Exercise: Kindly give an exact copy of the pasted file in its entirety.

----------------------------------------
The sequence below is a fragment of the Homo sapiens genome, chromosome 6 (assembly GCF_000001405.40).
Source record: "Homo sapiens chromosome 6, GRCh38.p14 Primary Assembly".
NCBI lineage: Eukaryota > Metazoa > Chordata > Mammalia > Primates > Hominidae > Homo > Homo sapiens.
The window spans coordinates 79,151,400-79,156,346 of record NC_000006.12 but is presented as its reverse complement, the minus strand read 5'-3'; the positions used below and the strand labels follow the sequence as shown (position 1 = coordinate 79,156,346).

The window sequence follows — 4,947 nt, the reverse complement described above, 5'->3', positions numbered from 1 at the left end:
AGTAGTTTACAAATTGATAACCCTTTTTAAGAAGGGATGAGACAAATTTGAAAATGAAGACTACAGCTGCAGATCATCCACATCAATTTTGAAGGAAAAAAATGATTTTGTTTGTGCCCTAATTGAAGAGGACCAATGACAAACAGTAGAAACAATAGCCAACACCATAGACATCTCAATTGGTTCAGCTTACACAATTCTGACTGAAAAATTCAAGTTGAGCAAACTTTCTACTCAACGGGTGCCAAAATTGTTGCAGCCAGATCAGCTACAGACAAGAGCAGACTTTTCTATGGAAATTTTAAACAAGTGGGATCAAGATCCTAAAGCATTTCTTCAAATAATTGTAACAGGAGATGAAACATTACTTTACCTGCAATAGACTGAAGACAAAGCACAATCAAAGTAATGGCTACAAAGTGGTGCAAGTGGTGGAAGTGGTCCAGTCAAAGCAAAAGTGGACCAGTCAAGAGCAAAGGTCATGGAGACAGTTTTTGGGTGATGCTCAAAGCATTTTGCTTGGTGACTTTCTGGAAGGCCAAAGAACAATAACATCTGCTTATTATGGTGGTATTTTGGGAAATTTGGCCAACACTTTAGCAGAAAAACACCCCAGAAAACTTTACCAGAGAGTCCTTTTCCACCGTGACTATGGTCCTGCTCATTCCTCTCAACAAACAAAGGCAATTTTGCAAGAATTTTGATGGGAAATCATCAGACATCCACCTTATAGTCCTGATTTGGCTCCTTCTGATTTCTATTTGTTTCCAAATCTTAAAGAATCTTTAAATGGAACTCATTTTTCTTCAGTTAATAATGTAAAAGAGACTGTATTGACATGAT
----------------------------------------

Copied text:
The sequence below is a fragment of the Homo sapiens genome, chromosome 6 (assembly GCF_000001405.40).
Source record: "Homo sapiens chromosome 6, GRCh38.p14 Primary Assembly".
NCBI lineage: Eukaryota > Metazoa > Chordata > Mammalia > Primates > Hominidae > Homo > Homo sapiens.
The window spans coordinates 79,151,400-79,156,346 of record NC_000006.12 but is presented as its reverse complement, the minus strand read 5'-3'; the positions used below and the strand labels follow the sequence as shown (position 1 = coordinate 79,156,346).

The window sequence follows — 4,947 nt, the reverse complement described above, 5'->3', positions numbered from 1 at the left end:
AGTAGTTTACAAATTGATAACCCTTTTTAAGAAGGGATGAGACAAATTTGAAAATGAAGACTACAGCTGCAGATCATCCACATCAATTTTGAAGGAAAAAAATGATTTTGTTTGTGCCCTAATTGAAGAGGACCAATGACAAACAGTAGAAACAATAGCCAACACCATAGACATCTCAATTGGTTCAGCTTACACAATTCTGACTGAAAAATTCAAGTTGAGCAAACTTTCTACTCAACGGGTGCCAAAATTGTTGCAGCCAGATCAGCTACAGACAAGAGCAGACTTTTCTATGGAAATTTTAAACAAGTGGGATCAAGATCCTAAAGCATTTCTTCAAATAATTGTAACAGGAGATGAAACATTACTTTACCTGCAATAGACTGAAGACAAAGCACAATCAAAGTAATGGCTACAAAGTGGTGCAAGTGGTGGAAGTGGTCCAGTCAAAGCAAAAGTGGACCAGTCAAGAGCAAAGGTCATGGAGACAGTTTTTGGGTGATGCTCAAAGCATTTTGCTTGGTGACTTTCTGGAAGGCCAAAGAACAATAACATCTGCTTATTATGGTGGTATTTTGGGAAATTTGGCCAACACTTTAGCAGAAAAACACCCCAGAAAACTTTACCAGAGAGTCCTTTTCCACCGTGACTATGGTCCTGCTCATTCCTCTCAACAAACAAAGGCAATTTTGCAAGAATTTTGATGGGAAATCATCAGACATCCACCTTATAGTCCTGATTTGGCTCCTTCTGATTTCTATTTGTTTCCAAATCTTAAAGAATCTTTAAATGGAACTCATTTTTCTTCAGTTAATAATGTAAAAGAGACTGTATTGACATGAT